The latest generation of compact cameras is capable of producing top-quality underwater images for a wide range of subjects and in various conditions. But compacts are only as flexible as the focal length range of their built-in zoom lenses, and users who want to get the most from their camera will need to add either a wide-angle wet lens for big subjects, like reef scenes or wrecks, or a macro wet lens for the small stuff, such as nudibranchs and shrimp.
Placed in front of your housing’s port, a macro wet lens reduces the minimum lens-to-subject distance, allowing you to get closer and fill more of the frame with your subject. Otherwise known as a close-up lens, diopter, magnifier or macro converter, these lenses are offered by a variety of manufacturers and vary by optical power, mount type, and price. The major distinguishing factor, optical power, is typically measured in “diopters” (a higher number means higher power) but this is only a guide, as actual magnification depends both on your camera and your port configuration.
Here we look at four of the top choices for macro wet lenses for your compact camera.
Inspired by Nauticam’s Super Macro Converter (SMC-1) for DSLRs, the CMC-1 offers similarly impressive magnifications for compact cameras. The CMC-1 is quoted as giving an average magnification of 4.5x, which Nauticam compares with the optical power of a +15 diopter lens. Equipped with a standard 67mm thread, the lens can be mounted on almost any compatible housing. For use with its own housings, Nauticam suggests using their flip lens holder, which is designed to position the lens close to the lens port on the housing when shooting, and flipped out of the way when not in use. The CMC-1 weighs 260 grams and costs US$320. www.nauticam.com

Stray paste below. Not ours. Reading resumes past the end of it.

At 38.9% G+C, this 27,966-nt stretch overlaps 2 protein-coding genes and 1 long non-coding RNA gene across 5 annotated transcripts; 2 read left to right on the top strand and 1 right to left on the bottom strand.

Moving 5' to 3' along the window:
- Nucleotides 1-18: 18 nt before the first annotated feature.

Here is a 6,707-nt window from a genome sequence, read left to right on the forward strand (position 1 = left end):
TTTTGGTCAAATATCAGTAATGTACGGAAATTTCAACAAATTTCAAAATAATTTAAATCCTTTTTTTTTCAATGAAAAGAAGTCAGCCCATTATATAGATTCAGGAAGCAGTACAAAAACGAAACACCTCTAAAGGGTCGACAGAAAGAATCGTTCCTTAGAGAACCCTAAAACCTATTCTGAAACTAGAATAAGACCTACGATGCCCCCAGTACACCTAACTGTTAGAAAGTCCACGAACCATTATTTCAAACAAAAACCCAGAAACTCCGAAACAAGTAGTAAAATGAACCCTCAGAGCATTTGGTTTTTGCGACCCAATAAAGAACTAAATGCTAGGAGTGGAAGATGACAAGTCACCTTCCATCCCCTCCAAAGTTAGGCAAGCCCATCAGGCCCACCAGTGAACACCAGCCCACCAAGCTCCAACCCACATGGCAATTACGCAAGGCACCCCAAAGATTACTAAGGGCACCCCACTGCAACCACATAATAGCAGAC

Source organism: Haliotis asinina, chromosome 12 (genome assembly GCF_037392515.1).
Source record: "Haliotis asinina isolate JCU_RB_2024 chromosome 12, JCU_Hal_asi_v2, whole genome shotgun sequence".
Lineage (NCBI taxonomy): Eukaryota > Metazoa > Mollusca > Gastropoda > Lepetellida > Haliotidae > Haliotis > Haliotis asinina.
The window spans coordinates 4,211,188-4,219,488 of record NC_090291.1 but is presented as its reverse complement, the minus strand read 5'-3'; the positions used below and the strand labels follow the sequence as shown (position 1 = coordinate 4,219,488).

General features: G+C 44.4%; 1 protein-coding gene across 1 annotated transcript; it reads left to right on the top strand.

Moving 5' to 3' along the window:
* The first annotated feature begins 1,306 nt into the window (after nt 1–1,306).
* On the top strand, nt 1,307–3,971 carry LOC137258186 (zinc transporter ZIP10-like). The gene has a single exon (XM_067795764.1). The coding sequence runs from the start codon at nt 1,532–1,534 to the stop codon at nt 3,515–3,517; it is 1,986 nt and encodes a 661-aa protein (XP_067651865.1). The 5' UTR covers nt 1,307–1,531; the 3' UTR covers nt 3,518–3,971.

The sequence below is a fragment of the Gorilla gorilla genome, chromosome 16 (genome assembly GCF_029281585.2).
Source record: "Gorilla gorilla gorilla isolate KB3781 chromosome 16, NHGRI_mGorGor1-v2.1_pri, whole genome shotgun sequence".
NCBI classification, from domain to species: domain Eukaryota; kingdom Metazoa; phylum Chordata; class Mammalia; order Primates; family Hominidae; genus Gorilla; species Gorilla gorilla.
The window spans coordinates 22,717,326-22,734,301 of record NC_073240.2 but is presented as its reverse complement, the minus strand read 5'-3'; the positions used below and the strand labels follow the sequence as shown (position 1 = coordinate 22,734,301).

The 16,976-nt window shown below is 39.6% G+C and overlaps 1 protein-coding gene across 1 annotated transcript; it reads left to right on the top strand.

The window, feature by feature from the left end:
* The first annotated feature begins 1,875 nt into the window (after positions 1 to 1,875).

ReefNet SubSee +5
ReefNet’s SubSee Magnifier comes in a two-element version with an optical power of +5 diopters and a four-element version boasting +10 diopters. With its standard 67mm thread, the lens can be mounted directly onto most housing ports or used with ReefNet’s flip adapters. The SubSee has the added flexibility of being designed for both compacts and full-frame cameras. The ReefNet SubSee +5 weighs 240 grams and costs US$195. www.reefnet.ca
One of the most popular and most highly regarded close-up lenses, the Inon UCL-165M67 is designed to work equally well whether you’re using a compact, mirrorless or DSLR camera. This dual-element lens has an optical power of +6 diopters, and greater magnifications can be achieved by stacking multiple lenses. As the name suggests, the lens has a standard 67mm thread, but Inon make various other versions with different mounts to provide compatibility with almost any housing. The Inon UCL-165M67 weighs 140 grams and costs US$175. www.inon.jp
Offering an average 2.8x magnification, the recently announced CMC-2 is designed to be used side by side with the CMC-1, which boasts a magnification average of 4.5x. Nauticam don’t quote its lenses’ optical power in diopters, but the CMC-2 is likely around half as powerful as its sibling, making it not only easier to use but also a great choice for larger macro subjects. The CMC-2 is constructed using low-dispersion optical grade glass with broadband anti-reflective coatings, and features a 67mm threaded mount. The CMC-2 weighs 220 grams and costs US$290. www.nauticam.com